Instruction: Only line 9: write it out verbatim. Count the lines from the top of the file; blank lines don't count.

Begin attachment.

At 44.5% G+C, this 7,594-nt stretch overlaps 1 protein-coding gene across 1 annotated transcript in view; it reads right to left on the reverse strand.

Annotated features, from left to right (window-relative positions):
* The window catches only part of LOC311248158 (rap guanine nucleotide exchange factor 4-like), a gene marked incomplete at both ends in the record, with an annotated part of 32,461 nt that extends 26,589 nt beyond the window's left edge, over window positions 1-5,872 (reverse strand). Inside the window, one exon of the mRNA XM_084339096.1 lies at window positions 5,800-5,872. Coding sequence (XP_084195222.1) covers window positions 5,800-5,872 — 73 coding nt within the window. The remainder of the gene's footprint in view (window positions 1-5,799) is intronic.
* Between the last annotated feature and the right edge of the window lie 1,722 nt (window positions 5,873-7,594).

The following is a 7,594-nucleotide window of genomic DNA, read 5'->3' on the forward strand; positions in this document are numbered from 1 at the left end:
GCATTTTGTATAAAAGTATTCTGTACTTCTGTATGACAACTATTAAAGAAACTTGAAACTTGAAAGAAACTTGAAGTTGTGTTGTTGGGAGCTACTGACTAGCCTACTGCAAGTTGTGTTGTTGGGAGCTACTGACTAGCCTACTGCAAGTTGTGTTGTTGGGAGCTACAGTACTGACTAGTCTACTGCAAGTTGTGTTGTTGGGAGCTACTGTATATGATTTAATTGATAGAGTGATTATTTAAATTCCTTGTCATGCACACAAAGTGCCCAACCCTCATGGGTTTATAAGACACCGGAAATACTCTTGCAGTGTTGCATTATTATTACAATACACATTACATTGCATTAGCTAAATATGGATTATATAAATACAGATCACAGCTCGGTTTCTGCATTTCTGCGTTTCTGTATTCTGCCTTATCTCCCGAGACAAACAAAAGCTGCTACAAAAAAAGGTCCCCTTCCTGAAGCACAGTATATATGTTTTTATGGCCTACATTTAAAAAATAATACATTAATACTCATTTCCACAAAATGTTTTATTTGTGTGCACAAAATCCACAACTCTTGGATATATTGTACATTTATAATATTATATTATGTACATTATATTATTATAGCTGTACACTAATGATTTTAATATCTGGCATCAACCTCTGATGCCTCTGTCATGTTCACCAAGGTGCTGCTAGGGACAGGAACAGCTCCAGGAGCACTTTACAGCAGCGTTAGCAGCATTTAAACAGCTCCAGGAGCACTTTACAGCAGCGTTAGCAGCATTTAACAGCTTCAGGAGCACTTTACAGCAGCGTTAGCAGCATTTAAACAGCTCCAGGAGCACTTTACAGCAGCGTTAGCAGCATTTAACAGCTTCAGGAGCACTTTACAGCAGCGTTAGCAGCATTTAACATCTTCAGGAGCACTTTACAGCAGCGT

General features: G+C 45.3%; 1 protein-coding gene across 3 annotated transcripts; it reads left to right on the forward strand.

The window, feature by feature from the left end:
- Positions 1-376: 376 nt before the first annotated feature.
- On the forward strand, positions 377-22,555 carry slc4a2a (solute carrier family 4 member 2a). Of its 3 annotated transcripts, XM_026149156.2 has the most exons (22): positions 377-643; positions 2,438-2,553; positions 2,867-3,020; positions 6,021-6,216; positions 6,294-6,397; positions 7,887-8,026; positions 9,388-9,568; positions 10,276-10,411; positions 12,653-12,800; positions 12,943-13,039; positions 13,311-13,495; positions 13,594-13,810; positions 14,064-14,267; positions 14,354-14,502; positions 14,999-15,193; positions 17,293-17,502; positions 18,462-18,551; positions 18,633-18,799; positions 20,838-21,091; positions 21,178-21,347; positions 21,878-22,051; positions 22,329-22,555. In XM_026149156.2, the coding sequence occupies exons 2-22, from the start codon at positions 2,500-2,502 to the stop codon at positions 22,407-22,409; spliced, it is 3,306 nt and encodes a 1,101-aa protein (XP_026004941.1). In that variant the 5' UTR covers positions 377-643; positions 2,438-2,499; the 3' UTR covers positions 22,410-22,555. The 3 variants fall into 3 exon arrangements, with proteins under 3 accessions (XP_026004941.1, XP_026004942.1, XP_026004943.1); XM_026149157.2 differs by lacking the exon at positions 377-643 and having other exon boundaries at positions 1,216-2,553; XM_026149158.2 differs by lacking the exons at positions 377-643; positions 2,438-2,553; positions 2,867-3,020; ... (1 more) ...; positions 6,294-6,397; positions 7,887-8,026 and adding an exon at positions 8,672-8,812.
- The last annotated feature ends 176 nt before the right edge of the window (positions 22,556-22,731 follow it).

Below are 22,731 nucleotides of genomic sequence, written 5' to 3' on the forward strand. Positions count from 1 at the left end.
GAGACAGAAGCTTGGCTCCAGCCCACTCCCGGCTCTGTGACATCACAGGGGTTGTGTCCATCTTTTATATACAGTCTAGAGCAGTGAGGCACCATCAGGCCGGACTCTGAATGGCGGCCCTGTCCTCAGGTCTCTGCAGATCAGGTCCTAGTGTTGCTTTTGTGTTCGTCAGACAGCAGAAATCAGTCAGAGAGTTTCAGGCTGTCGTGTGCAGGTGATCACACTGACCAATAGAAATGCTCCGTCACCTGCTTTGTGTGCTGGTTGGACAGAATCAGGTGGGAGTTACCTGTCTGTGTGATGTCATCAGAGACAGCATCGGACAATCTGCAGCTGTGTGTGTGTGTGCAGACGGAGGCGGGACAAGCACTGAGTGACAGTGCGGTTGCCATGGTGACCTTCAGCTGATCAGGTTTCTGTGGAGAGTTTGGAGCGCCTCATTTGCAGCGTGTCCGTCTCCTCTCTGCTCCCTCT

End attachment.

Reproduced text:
- Positions 1-376: 376 nt before the first annotated feature.